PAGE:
Clinical Evaluation of a Non-Ablative 1940 nm Fractional Laser
November 2014 | Volume 13 | Issue 11 | Original Article | 1324 | Copyright © 2014
Lee Miller MD,1 Vineet Mishra MD,1 Salman Alsaad MD,1 Doug Winstanley MD,1 Travis Blalock MD,1
Chad Tingey MD,1 Jinze Qiu PhD,2 Sara Romine,1 E. Victor Ross MD1
1Scripps Clinic Laser and Cosmetic Dermatology, San Diego, CA
2Candela Corporation, Wayland, MA
BACKGROUND AND OBJECTIVES: Non-ablative fractional lasers cause little down-time, however, some patients want more noticeable results with fewer treatments. The 1940 nm wavelength matches one of the water absorption peaks in the mid infrared band of electromagnetic energy. The skin absorption is much stronger than other non-ablative wavelengths (1410-1550 nm) and weaker than ablative wavelengths (Er:YAG or CO2). The objective of this study was to characterize clinical efficacy using this technology to treat photodamaged skin in human subjects.
MATERIALS AND METHODS: Under an IRB approved study, eleven subjects with facial photodamage (1 male and 10 female) were enrolled and completed the study. The fractional 1940 nm laser was comprised of a thulium rod pumped by a pulsed alexandrite laser. The fractional patterns were generated by four separate handpieces (two dot (0.48mm and 0.76mm dot-to-dot distance or pitch) and two grid geometries) whereby a larger beam was broken up into smaller microbeams by a microlens system or reflective square grids. The low -pitch circular dot array handpiece, which is used most frequently, has a macro-spot size of 12 mm and a total applied energy of approximately 2-5 J (~ 4-10 mJ per beamlet). Contact skin cooling (5-20degC) was provided via a sapphire window at the distal end of handpiece. Pulses from the dot handpieces were applied with 20% overlap. The microspot size for the dot handpieces was ~ 0.2-0.3 mm. The two grid pattern handpieces included 0.4 mm wide lines with 45% and 0.7 mm wide lines with 65% coverage. Each subject received 3 full-face treatments 4-6 weeks apart. Anesthesia was achieved by 5% lidocaine cream and a cold air chiller. Typical treatments were carried out with two passes. Outcome assessments included changes in pigment, rhytides, laxity, elastosis, and texture, using a diffuse pigmentation scale and the Alexiades-Armenakas Comprehensive Grading Scale of Rhytides, Laxity, and Photodamage. Photographs of each patient from prior to treatment, and 3 months after treatment were analyzed by 3 blinded physician raters. A paired t-test was applied for each category comparing the pre treatment and 3-month post treatment results.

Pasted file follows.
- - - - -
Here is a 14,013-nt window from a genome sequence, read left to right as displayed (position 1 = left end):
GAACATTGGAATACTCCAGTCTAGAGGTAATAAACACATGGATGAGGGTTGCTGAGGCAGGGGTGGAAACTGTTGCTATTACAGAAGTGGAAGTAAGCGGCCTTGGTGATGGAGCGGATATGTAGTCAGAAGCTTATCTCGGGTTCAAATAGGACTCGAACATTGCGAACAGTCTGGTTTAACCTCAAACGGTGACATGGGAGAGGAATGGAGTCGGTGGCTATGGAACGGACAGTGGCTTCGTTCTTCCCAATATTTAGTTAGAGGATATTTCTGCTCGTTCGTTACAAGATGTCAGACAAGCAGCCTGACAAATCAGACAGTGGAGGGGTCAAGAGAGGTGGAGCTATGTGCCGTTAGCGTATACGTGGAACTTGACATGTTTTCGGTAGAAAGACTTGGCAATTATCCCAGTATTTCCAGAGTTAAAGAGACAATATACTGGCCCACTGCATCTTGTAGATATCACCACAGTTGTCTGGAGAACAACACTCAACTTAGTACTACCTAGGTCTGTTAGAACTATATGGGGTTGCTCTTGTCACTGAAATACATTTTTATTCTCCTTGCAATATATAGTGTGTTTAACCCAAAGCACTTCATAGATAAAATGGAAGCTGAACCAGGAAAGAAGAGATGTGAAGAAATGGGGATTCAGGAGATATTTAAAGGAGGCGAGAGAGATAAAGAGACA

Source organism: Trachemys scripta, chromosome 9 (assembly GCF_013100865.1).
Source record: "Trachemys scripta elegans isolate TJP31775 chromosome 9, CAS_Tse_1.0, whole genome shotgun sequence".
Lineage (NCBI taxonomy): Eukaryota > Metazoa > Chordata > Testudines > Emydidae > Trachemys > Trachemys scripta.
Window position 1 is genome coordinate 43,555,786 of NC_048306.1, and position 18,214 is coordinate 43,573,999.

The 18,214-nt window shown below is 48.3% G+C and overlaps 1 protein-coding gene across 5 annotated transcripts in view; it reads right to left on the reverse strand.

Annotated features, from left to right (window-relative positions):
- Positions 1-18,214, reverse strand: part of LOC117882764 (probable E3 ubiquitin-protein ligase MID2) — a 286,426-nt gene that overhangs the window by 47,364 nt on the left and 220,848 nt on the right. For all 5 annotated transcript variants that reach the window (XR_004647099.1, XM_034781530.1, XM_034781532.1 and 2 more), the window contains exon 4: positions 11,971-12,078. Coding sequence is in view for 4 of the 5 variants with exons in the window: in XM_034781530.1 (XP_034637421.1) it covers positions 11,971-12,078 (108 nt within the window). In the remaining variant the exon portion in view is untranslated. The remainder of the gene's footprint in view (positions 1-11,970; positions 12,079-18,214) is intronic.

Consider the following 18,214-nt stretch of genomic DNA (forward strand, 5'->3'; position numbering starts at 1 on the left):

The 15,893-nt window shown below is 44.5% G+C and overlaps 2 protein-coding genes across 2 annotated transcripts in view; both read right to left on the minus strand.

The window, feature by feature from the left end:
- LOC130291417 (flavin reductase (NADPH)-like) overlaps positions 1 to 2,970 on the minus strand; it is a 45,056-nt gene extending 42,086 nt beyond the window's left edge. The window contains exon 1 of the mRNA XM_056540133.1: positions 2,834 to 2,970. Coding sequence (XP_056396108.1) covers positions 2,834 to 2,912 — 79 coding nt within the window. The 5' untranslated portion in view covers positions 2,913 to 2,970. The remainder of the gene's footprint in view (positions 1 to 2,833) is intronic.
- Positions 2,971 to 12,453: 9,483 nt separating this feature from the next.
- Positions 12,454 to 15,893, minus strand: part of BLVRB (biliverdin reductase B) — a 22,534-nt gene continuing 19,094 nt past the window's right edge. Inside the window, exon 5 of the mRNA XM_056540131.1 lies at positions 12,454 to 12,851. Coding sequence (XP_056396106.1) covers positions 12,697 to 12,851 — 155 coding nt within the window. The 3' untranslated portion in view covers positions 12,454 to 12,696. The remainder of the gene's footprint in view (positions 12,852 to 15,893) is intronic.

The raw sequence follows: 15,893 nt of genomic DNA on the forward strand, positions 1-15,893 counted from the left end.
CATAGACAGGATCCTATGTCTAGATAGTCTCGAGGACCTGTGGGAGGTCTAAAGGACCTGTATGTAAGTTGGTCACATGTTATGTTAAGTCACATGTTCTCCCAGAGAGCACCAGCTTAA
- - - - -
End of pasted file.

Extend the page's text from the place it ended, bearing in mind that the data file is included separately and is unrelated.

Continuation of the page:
RESULTS: Three months after the final treatment, (a) mean pigment improvement was 21.1%, (b) rhytides were reduced by 14.3%, (c) laxity was reduced by 8.9%, elastosis was reduced by 22.3%, and (e) texture scores were unchanged. Reductions in pigmentation, rhytides, and elastosis were statistically significant (P ≤ 0.05). Clinical downtime was 3-5 days. Pain was variable (mean of 2.8/10) and side effects included two cases of mild focal vesiculation. No long-term side effects were noted. Histological analysis showed focal damage that extended about 200 μm deep to the surface.
CONCLUSION: The 1940nm thulium laser is safe, well tolerated, and results in reduced downtime compared to traditional resurfacing. The study demonstrated that the 1940 nm thulium laser could achieve injury patterns capable of skin rejuvenation.
J Drugs Dermatol. 2014;13(11):1324-1329.
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Skin aging is characterized by skin laxity, photodamage, appearance of visible lines and wrinkles and an overall decline in skin texture.1 Skin resurfacing refers to removal and regeneration of the skin. High-energy pulsed and/or scanned CO2 or Er:YAG lasers which remove and/or thermally damage the entire skin surface in a precisely controlled manner have been applied since 1992 for rejuvenation.2-4 However, their use is associated with a prolonged postoperative recovery period and a significant risk of side effects.
Non-ablative non-fractional interventions are alternative procedures that induce selective thermal damage to the sub-epidermal layer with little to no disruption of the superficial epidermal layer integrity and therefore achieve a more rapid recovery and lower risk. Although these techniques are associated with minimal down time, their observed degree of improvement appears to be limited.5 Therefore, in the aesthetic arena an optimal approach would combine the efficacy of ablative lasers with the shorter healing time and the favorable side-effect profile of non-ablative lasers.
In fractional resurfacing, thermally coagulated microscopic zones of epidermis and dermis (referred to as “micro thermal zones”) are spaced in a grid over the skin surface in a controlled, geometric pattern; the uninjured surrounding tissue serves as a reservoir of cells that accelerate and promote safe